Ko’s China trip sets tone of prag­matic cross-strait ties

The China Post - - COMMENTARY -

Ide­o­log­i­cally speak­ing, Taipei City Mayor Ko Wen-je may be­long to the so-called deep-green, pro-in­de­pen­dence fun­da­men­tal­ist camp, but his ide­ol­ogy seems to have sel­dom got­ten in the way of his prag­ma­tism, which was on dis­play in his just con­cluded trip to China.

Of course, by wel­com­ing Ko to a three-day of­fi­cial visit to Shang­hai, China has also shown some sort of prag­ma­tism, or at least it took a tiny step back from its un­wa­ver­ing ide­ol­ogy against any form of the pro-Tai­wan in­de­pen­dence cause.

It was a nec­es­sary step that Bei­jing had to take, judg­ing from the po­lit­i­cal cli­mate in Tai­wan: the China-friendly Kuom­intang lost a hu­mil­i­at­ing de­feat in last Novem­ber’s lo­cal elec­tions to the pro-in­de­pen­dence Demo­cratic Pro­gres­sive Party, which stands a good chance of tak­ing the pres­i­dency and con­trol­ling the par­lia­ment come next year.

The warm welcome for Ko can be seen as Bei­jing test­ing the wa­ters, ex­plor­ing new ways at han­dling a DPP ad­min­is­tra­tion un­der Tsai Ing-wen, the front-run­ner in the pres­i­den­tial race who has also shown a propen­sity for adopt­ing a prag­matic ap­proach to cross-strait af­fairs.

It would not be the first time that Bei­jing has dealt with a DPP ad­min­is­tra­tion. Be­tween 2000 and 2008, Bei­jing took a high-handed ap­proach, re­fus­ing to talk to then-Pres­i­dent Chen Shui-bian.

Cross-strait ties came to a stand­still un­til the more Chi­nafriendly Ma Ying-jeou of the KMT re­placed Chen.

But friend­li­ness be­tween Taipei and Bei­jing dur­ing the Ma pres­i­dency has of­ten failed to trans­late into friend­li­ness be­tween the peo­ple of the two sides. Hos­til­ity to­ward China among the Tai­wan pop­u­lace has ac­tu­ally been in­creas­ing un­der the Ma ad­min­is­tra­tion for of a host of dif­fer­ent rea­sons.

Un­less it is sat­is­fied with see­ing cross-strait re­la­tions de­te­ri­o­rate, Bei­jing may have to learn to deal with a less­friendly and po­ten­tially more prag­matic pres­i­dent from the DPP.

And all through the years since its fu­tile at­tempt to scare Tai­wanese vot­ers against sup­port­ing Lee Teng-hui’s bid to be­come Tai­wan’s first pop­u­larly elected pres­i­dent in 1996 — by test fir­ing mis­siles into wa­ters near the is­land — China must have learned one les­son: Tai­wanese sim­ply can­not be threat­ened into sub­mis­sion.

Of course, ac­tual mil­i­tary ac­tions could achieve what ver­bal threats may not. But all sides — the Chi­nese Com­mu­nists, the KMT and the DPP — know per­fectly the rules of the game: the dan­ger zone is out­right dec­la­ra­tion of Tai­wan’s in­de­pen­dence, and you won’t step into it with­out trig­ger­ing dis­as­ter.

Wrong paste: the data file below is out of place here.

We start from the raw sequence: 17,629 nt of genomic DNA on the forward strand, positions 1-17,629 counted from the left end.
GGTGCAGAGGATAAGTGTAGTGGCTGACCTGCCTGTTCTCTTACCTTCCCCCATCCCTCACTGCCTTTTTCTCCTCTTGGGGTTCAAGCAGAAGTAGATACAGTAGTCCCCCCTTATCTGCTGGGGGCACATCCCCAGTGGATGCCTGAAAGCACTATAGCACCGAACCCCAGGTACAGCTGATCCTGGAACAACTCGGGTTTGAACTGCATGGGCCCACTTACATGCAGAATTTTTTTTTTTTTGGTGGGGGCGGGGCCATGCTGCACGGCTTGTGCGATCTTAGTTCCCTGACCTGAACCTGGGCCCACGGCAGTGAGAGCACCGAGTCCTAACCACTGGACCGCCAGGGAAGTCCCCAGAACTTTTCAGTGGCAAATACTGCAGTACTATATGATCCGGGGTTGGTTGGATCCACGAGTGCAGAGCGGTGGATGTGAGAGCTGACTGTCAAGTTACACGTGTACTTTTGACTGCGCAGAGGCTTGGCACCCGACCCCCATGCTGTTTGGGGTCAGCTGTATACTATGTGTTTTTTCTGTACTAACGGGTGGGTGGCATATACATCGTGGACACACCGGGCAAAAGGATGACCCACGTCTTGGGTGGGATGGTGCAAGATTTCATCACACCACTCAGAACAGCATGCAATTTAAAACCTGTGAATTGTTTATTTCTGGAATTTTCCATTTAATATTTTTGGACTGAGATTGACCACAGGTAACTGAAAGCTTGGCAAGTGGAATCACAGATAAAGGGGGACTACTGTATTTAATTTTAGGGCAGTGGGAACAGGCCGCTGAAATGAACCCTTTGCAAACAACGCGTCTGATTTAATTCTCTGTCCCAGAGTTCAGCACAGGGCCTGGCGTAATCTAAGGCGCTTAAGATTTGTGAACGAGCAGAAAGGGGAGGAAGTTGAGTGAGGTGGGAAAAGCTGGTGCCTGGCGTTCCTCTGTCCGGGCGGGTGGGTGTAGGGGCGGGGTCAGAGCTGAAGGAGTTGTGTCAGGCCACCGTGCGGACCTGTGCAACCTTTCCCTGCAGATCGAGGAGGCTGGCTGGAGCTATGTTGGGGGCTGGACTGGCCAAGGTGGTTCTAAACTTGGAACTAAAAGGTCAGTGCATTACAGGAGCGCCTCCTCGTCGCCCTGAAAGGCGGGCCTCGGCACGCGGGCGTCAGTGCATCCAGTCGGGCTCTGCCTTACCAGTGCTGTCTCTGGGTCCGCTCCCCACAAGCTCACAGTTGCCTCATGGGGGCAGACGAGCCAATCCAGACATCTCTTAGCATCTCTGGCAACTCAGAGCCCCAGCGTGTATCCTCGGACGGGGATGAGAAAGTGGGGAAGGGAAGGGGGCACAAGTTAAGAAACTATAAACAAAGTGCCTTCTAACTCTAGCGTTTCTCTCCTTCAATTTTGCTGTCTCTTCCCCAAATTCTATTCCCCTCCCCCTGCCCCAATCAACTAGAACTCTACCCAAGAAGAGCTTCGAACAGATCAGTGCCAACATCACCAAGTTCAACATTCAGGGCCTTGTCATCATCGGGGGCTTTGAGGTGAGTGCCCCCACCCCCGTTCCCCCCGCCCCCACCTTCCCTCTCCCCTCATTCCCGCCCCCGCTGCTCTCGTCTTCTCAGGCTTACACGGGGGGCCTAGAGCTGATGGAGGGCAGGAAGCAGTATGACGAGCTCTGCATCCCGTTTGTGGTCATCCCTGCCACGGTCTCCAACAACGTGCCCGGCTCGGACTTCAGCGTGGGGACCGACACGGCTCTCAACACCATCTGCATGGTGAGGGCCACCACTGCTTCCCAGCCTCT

No sen­si­ble DPP fig­ures would want to play with fire, and no sen­si­ble anal­y­sis on the China side should con­clude that Tsai would dare de­clare in­de­pen­dence for Tai­wan if elected pres­i­dent.

We can fore­see the tone of cross-strait ties for the com­ing few years: both sides will be seek­ing prag­matic in­ter­ac­tions across the strait.

But how prag­matic can the re­la­tion­ship be? Be­tween the two po­lar­ized po­si­tions — prag­ma­tism and ide­ol­ogy — there is a wide spec­trum. If Ko is nearer to the po­lar end on prag­ma­tism, how much far­ther from that po­si­tion would Tsai be? That is a ques­tion that Bei­jing is prob­a­bly look­ing to an­swer. It is a ques­tion that Tsai must be ask­ing her­self: how prag­matic can I be and how much ide­ol­ogy can I hold on to?

As mayor of a city, Ko may find it much eas­ier to set aside his ide­ol­ogy than Tsai would. As an ide­ol­ogy-ruled party, the Com­mu­nists must find it dif­fi­cult to make ma­jor con­ces­sions on ide­o­log­i­cal grounds.

Ko has been gen­er­ally lauded for say­ing he re­spects and un­der­stands Bei­jing’s “one China” pol­icy. We don’t ex­pect Bei­jing to say the same about the wish of the pro-in­de­pen­dence camp, or in­vite Tsai on a visit to China in the fore­see­able fu­ture.

But at least Bei­jing should stop plac­ing em­pha­sis on its anti-Tai­wan in­de­pen­dence ide­ol­ogy while deal­ing with the DPP.

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